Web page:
Germinating the seeds
Plant your seeds immediately for the best germination rate
» These seeds sprout best if placed in the refrigerator for 8 weeks, after an initial 6 weeks at room temperature. This tricks the seeds into thinking that winter has passed. The tips below explain the process.
First, soak the seeds for 12-24 hours in a cup of water (not more than 36 hours.
Use small containers that have drainage holes, such as seedling starter trays. For soil, use a well draining mix. I use a mix of 1 part coir fiber to 1 part perlite (use fine- or medium-grade perlite, not coarse-grade). An alternate mix is 2 parts quality potting soil to 1 part perlite. Don't add lime to the mix.
Place a seed in each container and cover with 1/4 inch (1 cm) of soil. Add water until even moist. For the next 6 weeks, keep them in an area that will stay about 65-77 degrees (17-25ºC). Cooler conditions at night are okay; avoid temperatures above 80ºF (27ºC) for prolonged periods. I recommend placing a minimum/maximum thermometer near the pots.
Keep the soil surface moist (but not soggy). If you place the pots in a plastic dome or bag to maintain moisture, keep it open slightly to allow fresh air to enter, to avoid stem rot later.
After 6 weeks, seal them in a plastic container or strong bag, and place them into a refrigerator that stays above 37º F (2ºC). Keep them there for 8 weeks. There is a small chance they will sprout in the refrigerator, so mark your calendar to check on them after the second and fourth week, and remove any that have sprouted.
Remove them after 8 weeks in the refrigerator, and keep them at the same temperature range stated earlier. If you enclose the pots in a plastic container to maintain moisture, leave it open slightly to allow some fresh air to enter, to prevent stem rot later.
They should begin sprouting around 6 to 8 weeks after removing them from the refrigerator, but allow up to 20 weeks for any slow ones. Once they sprout give them bright light, but shade them from strong afternoon sun.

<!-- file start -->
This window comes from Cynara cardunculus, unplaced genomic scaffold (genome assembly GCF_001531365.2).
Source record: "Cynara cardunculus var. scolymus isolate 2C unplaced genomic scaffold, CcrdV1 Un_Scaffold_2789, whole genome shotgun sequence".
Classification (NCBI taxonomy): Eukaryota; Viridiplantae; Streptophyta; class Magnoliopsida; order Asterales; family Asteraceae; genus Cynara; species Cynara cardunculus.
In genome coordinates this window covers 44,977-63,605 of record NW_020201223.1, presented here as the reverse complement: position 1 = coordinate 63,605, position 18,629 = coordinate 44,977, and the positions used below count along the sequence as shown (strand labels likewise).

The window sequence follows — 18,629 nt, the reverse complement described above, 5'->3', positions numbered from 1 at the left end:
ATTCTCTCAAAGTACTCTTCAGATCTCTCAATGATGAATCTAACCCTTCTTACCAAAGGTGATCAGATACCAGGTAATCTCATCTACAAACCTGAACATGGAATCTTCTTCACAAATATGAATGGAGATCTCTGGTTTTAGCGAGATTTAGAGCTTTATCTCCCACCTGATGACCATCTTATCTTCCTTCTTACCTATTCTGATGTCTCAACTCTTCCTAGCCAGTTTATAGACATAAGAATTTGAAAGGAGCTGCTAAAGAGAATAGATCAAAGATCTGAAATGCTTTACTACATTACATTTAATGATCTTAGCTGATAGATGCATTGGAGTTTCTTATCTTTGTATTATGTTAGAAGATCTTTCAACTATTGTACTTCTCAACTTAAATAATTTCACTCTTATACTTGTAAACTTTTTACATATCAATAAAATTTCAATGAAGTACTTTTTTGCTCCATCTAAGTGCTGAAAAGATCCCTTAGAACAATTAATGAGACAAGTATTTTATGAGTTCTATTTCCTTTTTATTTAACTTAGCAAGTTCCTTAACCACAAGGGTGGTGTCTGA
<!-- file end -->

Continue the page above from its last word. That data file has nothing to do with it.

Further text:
Fertilizing -- Feed weekly with a very dilute (1/8 strength) liquid fertilizer. Hydroponic fertilizer is ideal for this, because it is easily absorbed and contains all essential nutrients. I use General Hydroponics Flora fertilizer, using 1 teaspoon/gallon (5 mL per 4 liters). After 6-8 weeks, you may switch to a granular fertilizer that contains micronutrients, following the dosage on the package. Or continue feeding weekly with liquid fertilizer at 1/8 strength.
Transplanting -- Wait at least until the 2nd shoot appears before repotting. Move it to about a quart-sized pot (1 liter), which will hold it for a few months. You can then move it to its permanent home - about 5-10 gallons (20-40 liters), or into the ground in suitable areas.
Repot gently to avoid breaking apart the soil ball. Water the soil before transplanting, to keep it from breaking apart.
If the older leaves appear pale/yellowish, the soil may be too dry down in the root zone. If soil moisture levels have been fine, the plant may need more nitrogen fertilizer.. especially if light levels are high.
Watering -- Bomarea likes the soil kept evenly moist (but not soggy). Don't let it dry out. If you're unsure if the root zone is moist enough, use a moisture meter.
Light -- Bomarea likes about a half a day of sun. It can take more sun in cool, coastal areas. It should be given some protection from strong afternoon sun, especially in warmer areas.
Climate -- Most Bomareas come from cloud forests of the Andes mountains, where temperatures are mild all year and nights are cool. Most Bomareas don't thrive in hot climates, especially if nights are warm. It's possible that this plant will not perform well if temperatures consistently get above 85° F (30°C) and nights are above 65° F (18°C). The foliage may be killed by frost, but the tubers should be hardy to at least 25°F (-4°C). Indoors, over about 40% humidity is best.
Up and away -- Bomarea likes to climb, so eventually it will need something to twine itself around, like a trellis, fence, or another plant. It should ideally be under 1 inch thick (3 cm), so the shoots can wrap around it. A 6 foot (2 meter) trellis should work, although larger is better if possible. If the shoots grow too long, wrap them down and around your trellis. Don't prune the shoots, since the flowers appear from the growing tips.
By the way, the tubers should not be dug up, as this may damage the plant. The tubers are food storage organs, and separating them can damage the plant.
Pests to watch for -- Snails and slugs can be a problem in prone areas. Watch for bugs that are common in your area.
Feel free to contact me if you have questions.
Have fun growing them!
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